Monday, July 2, 2012

Biosimilar Development and the Affordable Care Act: What Next?

On June 28, 2012 the Supreme Court upheld the Affordable Care Act (ACA) in a vote of 5/4 in favor of taxation for individual health care costs.  The original bill required Americans to obtain health insurance or face penalties.  The ACA was signed by President Obama in March 2010 and was immediately challenged by twenty-six states, individuals and the National Federation of Independent Business in Federal District Court to challenge the individual mandate. Included in the ACA, was the Biologics Price Competition and Innovation (BPCI) Act that authorizes an abbreviated pathway for the development of biosimilars of FDA-approved biologic reference products.  Basically, biosimilars are versions of biologic drugs that have been shown to have similar safety, purity, and efficacy as the FDA approved product.  The biologics market is estimated to be worth over 100 billion dollars worldwide.

Since biologics therapies are expensive, biosimilars will be a relief to the US healthcare system offering a 30-40% decrease in cost. In an effort to minimise profit loss of their own lucrative biologics therapies, several multinational drug firms have partnered with successful small molecule generics manufacturers to develop biosimilars.  Companies such as Merck are partnering with Dr. Reddy, Amgen has partnered with Watson Pharmaceuticals, and surprisingly the technology company Samsung partnered with biotech giant Biogen Idec.  These multi-billion dollar partnerships signal a new era in therapeutic development.  It appears that the biosimilars business model, at least for now, is “ If you can’t beat them, join them”. 

For companies that want to learn more about the strategic frameworks necessary to optimize success in this rising therapeutic area make sure to attend the 13th Annual Business of Biolsimilars and Generic Drugs meeting held at the Hilton Boston Back Bay in Boston, MA September 10-12, 2012.  Companies can plan on gaining invaluable insight into partnering, global biosimilar development and approval.  Here are a few of the key presentations: Stanley Hong, SVP,Celltrion presenting The Strategy and Case Study of Global Biosimilar DevelopmentSuzanne Sensabaugh, CEO, HARTMANN WILLNER, LLC presenting Adapt to New Regulatory Requirements for Biosimilar Approval and Success and Brian Harvey, Vice President, U.S. Regulatory Strategy, PFIZER and Carrie Burke, Director of Government Affairs, SHIRE presenting Outlook and Strategic Impact of U.S. Bosimilar Approval Pathway.  For more information on these sessions and the rest of the program, download the agenda.  If you'd like to join me in Boston for the Business of Biosimilars and Generic Drugs, register today and mention code XP1786BLOG and save 25% off the standard rate!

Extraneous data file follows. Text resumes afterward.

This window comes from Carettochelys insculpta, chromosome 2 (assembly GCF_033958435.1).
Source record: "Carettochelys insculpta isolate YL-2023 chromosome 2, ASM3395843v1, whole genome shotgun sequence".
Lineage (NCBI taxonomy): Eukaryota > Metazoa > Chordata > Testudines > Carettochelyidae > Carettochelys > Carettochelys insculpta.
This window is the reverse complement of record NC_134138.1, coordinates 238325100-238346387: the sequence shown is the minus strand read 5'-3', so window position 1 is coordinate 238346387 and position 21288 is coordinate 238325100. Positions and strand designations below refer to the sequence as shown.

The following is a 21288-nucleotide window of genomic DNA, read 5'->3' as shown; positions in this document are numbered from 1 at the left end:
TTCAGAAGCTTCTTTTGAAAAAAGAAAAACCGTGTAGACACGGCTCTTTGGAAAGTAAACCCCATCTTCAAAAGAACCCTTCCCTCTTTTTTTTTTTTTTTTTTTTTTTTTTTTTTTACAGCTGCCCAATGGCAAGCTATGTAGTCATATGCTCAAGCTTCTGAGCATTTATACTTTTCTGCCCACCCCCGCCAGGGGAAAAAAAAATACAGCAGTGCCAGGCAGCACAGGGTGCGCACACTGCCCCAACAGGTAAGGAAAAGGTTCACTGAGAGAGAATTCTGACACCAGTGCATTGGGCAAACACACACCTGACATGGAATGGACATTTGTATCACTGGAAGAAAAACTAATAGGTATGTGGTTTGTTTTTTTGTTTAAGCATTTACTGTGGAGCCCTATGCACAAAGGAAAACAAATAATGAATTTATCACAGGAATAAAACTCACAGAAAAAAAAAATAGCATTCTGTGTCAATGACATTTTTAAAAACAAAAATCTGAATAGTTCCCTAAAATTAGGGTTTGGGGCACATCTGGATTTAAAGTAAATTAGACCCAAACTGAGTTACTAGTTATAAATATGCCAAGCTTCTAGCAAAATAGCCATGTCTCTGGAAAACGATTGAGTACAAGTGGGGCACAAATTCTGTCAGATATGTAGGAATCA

So, what hurdles do you foresee for biosimilar manufacturers? Do you think biosimilars will live up to the hype and offer the 30-40% savings over innovator therapies that analysts are predicting? How long do you think it will take for biosimilars to enter the US market? Do you think physicians and patients will accept these new therapies?


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2 comments :

BioPharma99 said...

Potentially, this market could be the
single fastest-growing biologics sector in the
next few years. This would most likely be brought on by the convergence of dynamics
that would see new biosimilars enter the US market
by 2014.

Amy Belton said...

Yes, I would agree. With the imminent release of the FDA biosimilar guidelines and the recent release of India's guidelines there is enormous potential for a global market boom!

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